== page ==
CINCINNATI - Sports, by and large, are colorblind endeavors.
They're tests of toughness, talent and tenacity.
Not race, not creed nor color.
That's not to say that color hasn't mattered in sports. It took 100 years for a black person to play baseball.
Black leaders came much later.
And Cincinnati hasn't exactly been a pioneer when it comes to racial progress in sports, until recently.
Think about it.
It was January 2003 when Marvin Lewis became the ninth head coach of the the Bengals.
He'll soon start his ninth season, if there is a season.
And it was October 2007 that Dusty Baker took over the reins of the Reds. He's starting his fourth campaign.
They are the two faces, the two voices, the two leaders of the two major sports franchises in our town and they're both African-American.
No other big league city can say that.
"I think the first thing I'll say is it's probably a positive that neither one of us have thought about it that way and I think that's a positive, but secondly it shows maybe a progressiveness in thinking and I think that's good," said Lewis.
"I think the step forward has come and the ownership took a risk in you know in hiring us really. In an area that supposedly wasn't open to that," said Baker.
Did the events of 10 years ago, the troubles that spilled onto Cincinnati streets, affect the look of our sports teams?
"You're always hoping that there's progress. I mean genuine progress for everybody, not only us at the top, or so-called top as a manager, or the head coach. You just hope we can all make progress as a society and as a community," said Baker.
Coaching is only part of their function. Contributing to the community is another. The Marvin Lewis Foundation zeros in on kids, focusing on academics through the use of athletics.
"What I've tried to do is hopefully show the young African-American kids an opportunity. Something they through sports and academics to achieve whatever they want to achieve and hopefully I've made some inroads that way in encouraging these young people that way," said Lewis.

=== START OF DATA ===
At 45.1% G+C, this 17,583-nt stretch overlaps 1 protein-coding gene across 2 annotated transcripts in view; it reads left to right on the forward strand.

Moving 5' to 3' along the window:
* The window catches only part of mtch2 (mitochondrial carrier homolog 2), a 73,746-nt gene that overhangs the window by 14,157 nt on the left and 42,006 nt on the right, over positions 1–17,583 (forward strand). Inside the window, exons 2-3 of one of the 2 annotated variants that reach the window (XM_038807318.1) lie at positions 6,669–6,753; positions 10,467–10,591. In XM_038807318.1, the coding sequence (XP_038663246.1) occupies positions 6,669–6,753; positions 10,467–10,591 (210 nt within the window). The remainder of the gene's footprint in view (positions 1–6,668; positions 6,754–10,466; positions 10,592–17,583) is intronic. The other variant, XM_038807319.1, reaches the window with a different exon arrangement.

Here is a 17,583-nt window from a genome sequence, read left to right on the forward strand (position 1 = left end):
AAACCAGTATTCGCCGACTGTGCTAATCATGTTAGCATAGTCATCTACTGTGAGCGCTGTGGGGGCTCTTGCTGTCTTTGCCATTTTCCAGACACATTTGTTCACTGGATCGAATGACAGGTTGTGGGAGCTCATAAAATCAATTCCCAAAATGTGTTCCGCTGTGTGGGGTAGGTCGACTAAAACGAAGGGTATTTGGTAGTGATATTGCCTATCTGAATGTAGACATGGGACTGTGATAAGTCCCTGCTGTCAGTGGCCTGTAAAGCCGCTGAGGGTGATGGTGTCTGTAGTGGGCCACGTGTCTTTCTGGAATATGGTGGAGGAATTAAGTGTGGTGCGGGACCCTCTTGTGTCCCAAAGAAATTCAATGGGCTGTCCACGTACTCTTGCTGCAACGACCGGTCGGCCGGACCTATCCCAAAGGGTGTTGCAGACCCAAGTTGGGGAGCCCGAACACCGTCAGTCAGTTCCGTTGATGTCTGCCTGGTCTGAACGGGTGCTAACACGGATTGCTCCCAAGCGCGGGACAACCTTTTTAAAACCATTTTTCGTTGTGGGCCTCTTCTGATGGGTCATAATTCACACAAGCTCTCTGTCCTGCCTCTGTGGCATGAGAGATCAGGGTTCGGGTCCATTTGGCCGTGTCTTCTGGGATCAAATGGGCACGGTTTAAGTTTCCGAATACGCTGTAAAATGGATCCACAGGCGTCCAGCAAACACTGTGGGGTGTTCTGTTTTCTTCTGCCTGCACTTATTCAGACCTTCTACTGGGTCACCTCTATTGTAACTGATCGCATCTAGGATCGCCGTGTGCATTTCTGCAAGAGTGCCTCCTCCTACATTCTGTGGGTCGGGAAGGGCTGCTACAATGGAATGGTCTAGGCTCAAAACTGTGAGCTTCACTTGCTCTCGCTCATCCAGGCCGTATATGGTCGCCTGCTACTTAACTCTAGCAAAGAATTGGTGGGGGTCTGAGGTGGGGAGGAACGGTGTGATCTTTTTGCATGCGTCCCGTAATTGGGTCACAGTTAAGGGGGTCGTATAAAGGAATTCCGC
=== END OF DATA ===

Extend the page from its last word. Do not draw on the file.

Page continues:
Lewis' Foundation has affected tens of thousands over the past decade.
While the Reds through their community fund renovate fields, promote baseball in the inner city and foster social interaction between urban and suburban children.
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They impressively elevated the exposure and the relevance of the Civil Rights Game, and even the ownership of Bob Castellini has taken on an investors group with a sizable number of African-Americans, which should be noted doesn't make the job of manager any easier, especially if you're black.
"Yeah, I've experienced that most of my life and most of my baseball career. You know that there are higher expectations that have to happen in a shorter period of time," Baker said.
Still, the color of the athlete isn't part of many discussions anymore.
The color of the coach is no longer much of an issue.
The bottom line as far as sports fans are concerned is winning games, claiming championships.
Regardless of your skin color, you'll be celebrated when there are victories.
You'll be blamed and you'll be roasted when there are setbacks.
"That's how it is and that's how it is and that's what we'll do and that's how I'll perform," said Baker.
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